We report the first case of pregnancy resulting from artificial insemination in man using spermatozoa transported by airplane 500 miles. The child has proved to be a bright, normal healthy youngster.
The patient's husband gave an essentially negative history. The couple had been childless over a ten year marital period. A semen examination by the attending physician showed azoospermia. The physician then recommended cross artificial insemination as a last recourse.
Physical examination of the husband, which included a blood count, serologic test and urine studies were found to be negative. Investigation of a fresh coital seminal specimen, as well as a testicular puncture, substantiated the original diagnosis of azoospermia.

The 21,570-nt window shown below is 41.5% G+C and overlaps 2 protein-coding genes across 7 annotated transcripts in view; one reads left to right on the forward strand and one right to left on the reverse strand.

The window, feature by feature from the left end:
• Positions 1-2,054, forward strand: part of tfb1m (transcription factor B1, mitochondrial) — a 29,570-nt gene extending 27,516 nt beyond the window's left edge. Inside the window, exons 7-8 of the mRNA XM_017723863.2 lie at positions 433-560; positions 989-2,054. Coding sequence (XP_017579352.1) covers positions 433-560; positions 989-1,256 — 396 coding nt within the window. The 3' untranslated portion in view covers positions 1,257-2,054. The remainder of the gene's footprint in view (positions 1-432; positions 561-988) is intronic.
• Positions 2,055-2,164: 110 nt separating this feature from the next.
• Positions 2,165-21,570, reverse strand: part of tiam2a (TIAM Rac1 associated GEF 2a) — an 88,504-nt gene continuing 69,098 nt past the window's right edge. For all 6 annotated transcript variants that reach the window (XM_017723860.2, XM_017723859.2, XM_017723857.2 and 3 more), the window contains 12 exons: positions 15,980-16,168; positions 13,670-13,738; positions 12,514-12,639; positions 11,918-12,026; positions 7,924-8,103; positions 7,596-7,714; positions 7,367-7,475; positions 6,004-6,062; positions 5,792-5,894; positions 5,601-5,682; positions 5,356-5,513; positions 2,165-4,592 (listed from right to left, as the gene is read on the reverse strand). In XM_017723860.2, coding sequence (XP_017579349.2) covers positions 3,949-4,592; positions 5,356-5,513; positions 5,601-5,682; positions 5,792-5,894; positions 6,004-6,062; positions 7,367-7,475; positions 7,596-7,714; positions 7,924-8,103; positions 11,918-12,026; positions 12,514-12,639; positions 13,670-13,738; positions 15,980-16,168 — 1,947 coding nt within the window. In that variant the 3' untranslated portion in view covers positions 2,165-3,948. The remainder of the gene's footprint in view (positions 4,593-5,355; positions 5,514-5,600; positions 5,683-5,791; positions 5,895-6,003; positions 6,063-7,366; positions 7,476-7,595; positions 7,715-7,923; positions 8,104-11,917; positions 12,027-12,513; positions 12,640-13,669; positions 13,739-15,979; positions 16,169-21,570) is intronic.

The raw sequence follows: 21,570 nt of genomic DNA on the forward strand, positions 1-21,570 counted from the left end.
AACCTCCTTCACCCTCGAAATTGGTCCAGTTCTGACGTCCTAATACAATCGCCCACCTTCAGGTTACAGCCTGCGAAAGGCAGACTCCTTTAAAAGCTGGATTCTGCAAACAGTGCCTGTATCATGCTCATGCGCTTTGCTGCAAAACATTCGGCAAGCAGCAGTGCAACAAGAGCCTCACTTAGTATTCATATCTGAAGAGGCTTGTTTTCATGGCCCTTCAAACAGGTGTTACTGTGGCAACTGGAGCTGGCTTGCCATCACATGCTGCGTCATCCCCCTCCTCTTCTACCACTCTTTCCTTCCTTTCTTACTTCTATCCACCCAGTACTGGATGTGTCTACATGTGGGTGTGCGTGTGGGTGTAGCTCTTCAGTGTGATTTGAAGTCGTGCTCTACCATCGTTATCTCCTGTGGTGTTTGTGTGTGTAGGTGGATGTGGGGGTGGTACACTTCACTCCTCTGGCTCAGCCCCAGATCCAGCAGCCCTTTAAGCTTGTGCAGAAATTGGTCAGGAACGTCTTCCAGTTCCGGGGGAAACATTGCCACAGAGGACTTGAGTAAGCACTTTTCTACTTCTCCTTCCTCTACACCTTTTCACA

The wife's history was negative as to familial hereditary diseases. Examination, including blood studies, evaluation of gonadotropic substance, urine examination and uterosalping-ography, proved essentially negative by the criteria at our disposal. The patient was accepted as a suitable case for cross
Seymour FI, Koerner A, Costom D. TRANSPORTATION OF HUMAN SPERMATOZOA BY AIRPLANE FOR ARTIFICIAL INSEMINATION. JAMA. 1943;122(3):174–175. doi:10.1001/jama.1943.72840200002007a
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